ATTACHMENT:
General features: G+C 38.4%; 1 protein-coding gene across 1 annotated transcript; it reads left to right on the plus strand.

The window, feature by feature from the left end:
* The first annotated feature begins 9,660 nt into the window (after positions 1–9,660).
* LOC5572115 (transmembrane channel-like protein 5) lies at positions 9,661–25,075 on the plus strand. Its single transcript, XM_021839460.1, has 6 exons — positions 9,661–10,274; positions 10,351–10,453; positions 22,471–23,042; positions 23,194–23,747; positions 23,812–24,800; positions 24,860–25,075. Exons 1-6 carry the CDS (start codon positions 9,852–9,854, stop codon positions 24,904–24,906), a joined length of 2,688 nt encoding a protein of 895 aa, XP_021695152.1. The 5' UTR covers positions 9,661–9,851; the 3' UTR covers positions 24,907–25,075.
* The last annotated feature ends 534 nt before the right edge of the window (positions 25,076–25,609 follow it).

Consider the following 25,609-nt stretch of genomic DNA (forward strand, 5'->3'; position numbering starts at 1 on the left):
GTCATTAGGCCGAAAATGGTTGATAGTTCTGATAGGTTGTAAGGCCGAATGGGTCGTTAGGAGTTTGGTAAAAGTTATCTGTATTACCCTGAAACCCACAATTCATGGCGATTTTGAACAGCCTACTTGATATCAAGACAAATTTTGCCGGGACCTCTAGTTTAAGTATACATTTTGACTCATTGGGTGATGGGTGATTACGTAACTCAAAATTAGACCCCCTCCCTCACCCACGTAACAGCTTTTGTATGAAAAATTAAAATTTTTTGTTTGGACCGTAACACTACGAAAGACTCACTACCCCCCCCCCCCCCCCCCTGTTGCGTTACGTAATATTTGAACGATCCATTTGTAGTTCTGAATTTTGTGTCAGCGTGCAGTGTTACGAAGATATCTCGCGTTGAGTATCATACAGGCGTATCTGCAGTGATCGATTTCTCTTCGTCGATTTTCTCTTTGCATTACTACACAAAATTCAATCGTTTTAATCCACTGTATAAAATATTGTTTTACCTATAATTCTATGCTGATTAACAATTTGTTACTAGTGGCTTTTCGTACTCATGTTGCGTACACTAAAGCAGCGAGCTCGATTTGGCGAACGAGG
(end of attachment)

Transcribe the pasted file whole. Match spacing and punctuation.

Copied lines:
General features: G+C 38.4%; 1 protein-coding gene across 1 annotated transcript; it reads left to right on the plus strand.

The window, feature by feature from the left end:
* The first annotated feature begins 9,660 nt into the window (after positions 1–9,660).
* LOC5572115 (transmembrane channel-like protein 5) lies at positions 9,661–25,075 on the plus strand. Its single transcript, XM_021839460.1, has 6 exons — positions 9,661–10,274; positions 10,351–10,453; positions 22,471–23,042; positions 23,194–23,747; positions 23,812–24,800; positions 24,860–25,075. Exons 1-6 carry the CDS (start codon positions 9,852–9,854, stop codon positions 24,904–24,906), a joined length of 2,688 nt encoding a protein of 895 aa, XP_021695152.1. The 5' UTR covers positions 9,661–9,851; the 3' UTR covers positions 24,907–25,075.
* The last annotated feature ends 534 nt before the right edge of the window (positions 25,076–25,609 follow it).

Consider the following 25,609-nt stretch of genomic DNA (forward strand, 5'->3'; position numbering starts at 1 on the left):
GTCATTAGGCCGAAAATGGTTGATAGTTCTGATAGGTTGTAAGGCCGAATGGGTCGTTAGGAGTTTGGTAAAAGTTATCTGTATTACCCTGAAACCCACAATTCATGGCGATTTTGAACAGCCTACTTGATATCAAGACAAATTTTGCCGGGACCTCTAGTTTAAGTATACATTTTGACTCATTGGGTGATGGGTGATTACGTAACTCAAAATTAGACCCCCTCCCTCACCCACGTAACAGCTTTTGTATGAAAAATTAAAATTTTTTGTTTGGACCGTAACACTACGAAAGACTCACTACCCCCCCCCCCCCCCCCCTGTTGCGTTACGTAATATTTGAACGATCCATTTGTAGTTCTGAATTTTGTGTCAGCGTGCAGTGTTACGAAGATATCTCGCGTTGAGTATCATACAGGCGTATCTGCAGTGATCGATTTCTCTTCGTCGATTTTCTCTTTGCATTACTACACAAAATTCAATCGTTTTAATCCACTGTATAAAATATTGTTTTACCTATAATTCTATGCTGATTAACAATTTGTTACTAGTGGCTTTTCGTACTCATGTTGCGTACACTAAAGCAGCGAGCTCGATTTGGCGAACGAGG